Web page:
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As the pioneer in developing an architectural style that strove for an “organic architecture” in building design, Frank Lloyd Wright remains a profoundly influential American architect who developed a distinctly unique style. He designed numerous iconic buildings, including the building Fallingwater which has been called “the best all-time work of American Architecture.” He was a leader of the Prairie School movement and his creative period spanned more than seventy years. Already well known during his life, he was recognized as “the greatest American architect of all time” by the American Institute of Architects in 1991, and he remains an influential figure to this day.

Frank Lloyd Wright was born June 8th, 1867 in Richland Center, Wisconsin. His father was an orator, music teacher and itinerant minister. His mother was the member of a large family of Unitarians, and both his parents were strong-willed and passed their interests and beliefs down onto the young Frank. In 1870, the family moved to Weymouth for Frank’s father to minister a small congregation.

In 1876, his mother visited the Centennial Exhibition in Philadelphia and saw an exhibit of educational blocks created by Friedrich Fröbel, which was an integral part of his kindergarten curriculum. Frank’s mother became excited by the possibilities and bought a set of blocks, allowing the young Wright to play with them as much as he’d like. These geometrically shaped, three-dimensional blocks allowed the user to assemble them in different configurations to form compositions and Wright described the influences that these blocks had on him in his autobiography:

“For several years I sat at the little Kindergarten table-top … and played … with the cube, the sphere and the triangle—these smooth wooden maple blocks … All are in my fingers to this day…”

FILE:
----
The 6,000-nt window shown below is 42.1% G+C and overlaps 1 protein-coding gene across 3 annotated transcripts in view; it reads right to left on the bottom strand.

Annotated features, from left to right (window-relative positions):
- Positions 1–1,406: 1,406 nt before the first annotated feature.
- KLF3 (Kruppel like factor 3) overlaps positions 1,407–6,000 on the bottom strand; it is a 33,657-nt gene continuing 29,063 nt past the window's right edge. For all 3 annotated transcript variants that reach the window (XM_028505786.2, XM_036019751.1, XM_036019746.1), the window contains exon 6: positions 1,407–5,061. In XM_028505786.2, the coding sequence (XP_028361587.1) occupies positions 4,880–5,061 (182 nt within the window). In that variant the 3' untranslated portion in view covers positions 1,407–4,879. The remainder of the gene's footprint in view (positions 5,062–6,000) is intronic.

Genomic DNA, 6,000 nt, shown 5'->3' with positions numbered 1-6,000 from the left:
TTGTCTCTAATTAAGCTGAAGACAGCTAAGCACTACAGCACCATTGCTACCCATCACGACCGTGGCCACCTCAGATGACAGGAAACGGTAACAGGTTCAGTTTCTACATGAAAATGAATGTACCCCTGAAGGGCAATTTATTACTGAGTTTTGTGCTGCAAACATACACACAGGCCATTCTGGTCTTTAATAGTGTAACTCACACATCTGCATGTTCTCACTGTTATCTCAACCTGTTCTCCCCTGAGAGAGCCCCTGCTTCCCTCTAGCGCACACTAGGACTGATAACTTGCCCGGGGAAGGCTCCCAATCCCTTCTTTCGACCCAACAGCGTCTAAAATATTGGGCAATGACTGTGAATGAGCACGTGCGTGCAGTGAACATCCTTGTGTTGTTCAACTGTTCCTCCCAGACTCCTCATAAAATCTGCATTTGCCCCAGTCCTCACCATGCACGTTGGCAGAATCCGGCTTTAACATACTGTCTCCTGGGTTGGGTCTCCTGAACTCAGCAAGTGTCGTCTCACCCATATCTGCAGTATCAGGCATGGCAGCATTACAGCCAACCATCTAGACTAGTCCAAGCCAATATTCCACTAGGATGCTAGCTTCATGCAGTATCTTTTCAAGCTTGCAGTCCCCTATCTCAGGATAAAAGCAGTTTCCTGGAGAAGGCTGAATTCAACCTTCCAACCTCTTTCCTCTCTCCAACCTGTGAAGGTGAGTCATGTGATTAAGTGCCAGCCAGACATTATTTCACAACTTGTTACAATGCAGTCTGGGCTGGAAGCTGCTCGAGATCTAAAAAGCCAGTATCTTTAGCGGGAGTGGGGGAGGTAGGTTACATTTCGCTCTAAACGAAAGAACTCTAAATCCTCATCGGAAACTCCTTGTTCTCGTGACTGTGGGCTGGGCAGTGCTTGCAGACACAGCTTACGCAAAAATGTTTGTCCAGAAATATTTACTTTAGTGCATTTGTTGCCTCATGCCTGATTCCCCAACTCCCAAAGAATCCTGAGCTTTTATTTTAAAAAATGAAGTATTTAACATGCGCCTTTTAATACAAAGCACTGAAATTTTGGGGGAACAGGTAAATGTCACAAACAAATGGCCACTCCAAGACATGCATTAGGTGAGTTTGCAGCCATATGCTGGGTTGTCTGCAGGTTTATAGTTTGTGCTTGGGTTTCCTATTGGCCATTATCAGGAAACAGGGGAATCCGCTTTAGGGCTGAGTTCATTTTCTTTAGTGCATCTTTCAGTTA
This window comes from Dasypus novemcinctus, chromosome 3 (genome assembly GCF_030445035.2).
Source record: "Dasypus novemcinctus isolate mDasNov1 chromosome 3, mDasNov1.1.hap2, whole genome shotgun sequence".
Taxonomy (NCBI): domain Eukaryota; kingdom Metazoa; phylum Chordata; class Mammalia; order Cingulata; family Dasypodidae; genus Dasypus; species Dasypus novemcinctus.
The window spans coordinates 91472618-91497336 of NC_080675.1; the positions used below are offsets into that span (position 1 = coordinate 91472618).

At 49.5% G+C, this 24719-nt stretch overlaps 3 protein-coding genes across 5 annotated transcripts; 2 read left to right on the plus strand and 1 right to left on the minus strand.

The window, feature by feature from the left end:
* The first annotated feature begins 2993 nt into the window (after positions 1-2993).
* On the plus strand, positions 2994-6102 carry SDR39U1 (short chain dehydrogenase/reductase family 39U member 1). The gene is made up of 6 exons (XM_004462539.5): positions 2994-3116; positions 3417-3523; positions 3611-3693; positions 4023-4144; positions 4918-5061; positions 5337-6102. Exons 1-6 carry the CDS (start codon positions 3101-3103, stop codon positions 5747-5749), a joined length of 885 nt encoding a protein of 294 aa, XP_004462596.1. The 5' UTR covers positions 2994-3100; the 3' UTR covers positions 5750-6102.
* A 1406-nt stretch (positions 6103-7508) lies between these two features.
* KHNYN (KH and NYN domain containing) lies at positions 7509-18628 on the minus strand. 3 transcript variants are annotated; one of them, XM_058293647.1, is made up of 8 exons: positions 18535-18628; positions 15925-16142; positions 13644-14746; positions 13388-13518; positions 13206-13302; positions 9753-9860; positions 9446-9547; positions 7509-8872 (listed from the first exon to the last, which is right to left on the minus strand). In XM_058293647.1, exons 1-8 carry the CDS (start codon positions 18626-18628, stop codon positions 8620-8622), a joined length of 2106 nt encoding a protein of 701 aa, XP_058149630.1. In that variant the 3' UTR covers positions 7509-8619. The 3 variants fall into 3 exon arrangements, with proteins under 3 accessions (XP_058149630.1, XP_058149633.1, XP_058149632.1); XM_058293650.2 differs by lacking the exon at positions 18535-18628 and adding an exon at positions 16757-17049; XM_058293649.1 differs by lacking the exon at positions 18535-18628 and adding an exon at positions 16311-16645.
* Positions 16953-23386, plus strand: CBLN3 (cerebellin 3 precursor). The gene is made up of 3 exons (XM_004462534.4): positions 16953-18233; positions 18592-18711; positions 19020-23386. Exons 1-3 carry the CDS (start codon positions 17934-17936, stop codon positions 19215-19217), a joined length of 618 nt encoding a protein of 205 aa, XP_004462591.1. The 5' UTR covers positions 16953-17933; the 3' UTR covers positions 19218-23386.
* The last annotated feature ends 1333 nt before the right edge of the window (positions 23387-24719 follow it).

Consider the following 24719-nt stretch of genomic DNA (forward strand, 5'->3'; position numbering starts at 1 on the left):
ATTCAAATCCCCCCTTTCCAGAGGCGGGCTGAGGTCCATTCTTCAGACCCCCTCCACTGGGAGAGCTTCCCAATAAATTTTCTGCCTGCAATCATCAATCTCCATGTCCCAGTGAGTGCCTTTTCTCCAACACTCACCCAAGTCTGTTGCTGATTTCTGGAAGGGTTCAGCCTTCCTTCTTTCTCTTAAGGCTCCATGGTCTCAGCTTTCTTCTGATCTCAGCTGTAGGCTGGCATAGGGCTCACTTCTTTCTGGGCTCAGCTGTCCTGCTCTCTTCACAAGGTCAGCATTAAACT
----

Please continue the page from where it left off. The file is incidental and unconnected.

When Frank Lloyd Wright turned 14, his parents split up, and he took on the mantle of financial responsibility for the family.

He completed high school and joined the University of Wisconsin-Madison as a special student in 1886. There he joined the Phi Delta Theta fraternity and took part-time classes for two semesters while working with a professor of civil engineering, Allan Conover. While leaving the school without taking a degree, he found employment in Chicago after the great fires raged through the city, and found himself in the midst of a plethora of development work.

He joined the firm Adler &Sullivan in 1888 where he remained for some time, developing his skills and building concepts and also progressed to his desire to search for new and appropriate styles of Midwestern architecture. This lead to the coining of the movement “Prairie School” of architecture and by 1900, the movement was mature, with Frank Lloyd Wright, almost entirely self-taught, being its chief practitioner. The school used a radical approach to building homes, utilizing mass-produced materials and equipment, and discarded elaborate compartmentalization of rooms in favor of bold, plain walls and roomy family areas. The designs emphasized comfort, convenience and spaciousness all within affordable metrics.